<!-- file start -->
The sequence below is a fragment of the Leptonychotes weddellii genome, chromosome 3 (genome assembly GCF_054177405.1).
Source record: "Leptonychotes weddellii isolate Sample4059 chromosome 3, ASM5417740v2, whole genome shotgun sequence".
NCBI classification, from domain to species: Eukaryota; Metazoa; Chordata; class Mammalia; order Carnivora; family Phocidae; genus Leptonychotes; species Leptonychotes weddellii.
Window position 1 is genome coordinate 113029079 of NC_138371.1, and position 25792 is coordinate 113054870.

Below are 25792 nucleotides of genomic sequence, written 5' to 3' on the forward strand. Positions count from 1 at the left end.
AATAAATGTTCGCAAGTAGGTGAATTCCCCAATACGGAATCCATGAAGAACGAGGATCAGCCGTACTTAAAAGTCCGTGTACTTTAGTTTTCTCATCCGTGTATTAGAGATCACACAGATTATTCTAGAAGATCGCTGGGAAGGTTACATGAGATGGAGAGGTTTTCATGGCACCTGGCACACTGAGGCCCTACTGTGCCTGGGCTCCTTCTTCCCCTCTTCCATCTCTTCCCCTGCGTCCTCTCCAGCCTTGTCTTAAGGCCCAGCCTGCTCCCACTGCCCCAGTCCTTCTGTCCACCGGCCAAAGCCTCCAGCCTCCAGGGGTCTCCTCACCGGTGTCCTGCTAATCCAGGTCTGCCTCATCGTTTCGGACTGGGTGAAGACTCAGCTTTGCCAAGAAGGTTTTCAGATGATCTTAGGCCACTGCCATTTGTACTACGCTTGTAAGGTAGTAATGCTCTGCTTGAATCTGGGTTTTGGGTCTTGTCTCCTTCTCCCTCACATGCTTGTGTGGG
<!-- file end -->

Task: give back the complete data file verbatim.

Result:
The sequence below is a fragment of the Leptonychotes weddellii genome, chromosome 3 (genome assembly GCF_054177405.1).
Source record: "Leptonychotes weddellii isolate Sample4059 chromosome 3, ASM5417740v2, whole genome shotgun sequence".
NCBI classification, from domain to species: Eukaryota; Metazoa; Chordata; class Mammalia; order Carnivora; family Phocidae; genus Leptonychotes; species Leptonychotes weddellii.
Window position 1 is genome coordinate 113029079 of NC_138371.1, and position 25792 is coordinate 113054870.

Below are 25792 nucleotides of genomic sequence, written 5' to 3' on the forward strand. Positions count from 1 at the left end.
AATAAATGTTCGCAAGTAGGTGAATTCCCCAATACGGAATCCATGAAGAACGAGGATCAGCCGTACTTAAAAGTCCGTGTACTTTAGTTTTCTCATCCGTGTATTAGAGATCACACAGATTATTCTAGAAGATCGCTGGGAAGGTTACATGAGATGGAGAGGTTTTCATGGCACCTGGCACACTGAGGCCCTACTGTGCCTGGGCTCCTTCTTCCCCTCTTCCATCTCTTCCCCTGCGTCCTCTCCAGCCTTGTCTTAAGGCCCAGCCTGCTCCCACTGCCCCAGTCCTTCTGTCCACCGGCCAAAGCCTCCAGCCTCCAGGGGTCTCCTCACCGGTGTCCTGCTAATCCAGGTCTGCCTCATCGTTTCGGACTGGGTGAAGACTCAGCTTTGCCAAGAAGGTTTTCAGATGATCTTAGGCCACTGCCATTTGTACTACGCTTGTAAGGTAGTAATGCTCTGCTTGAATCTGGGTTTTGGGTCTTGTCTCCTTCTCCCTCACATGCTTGTGTGGG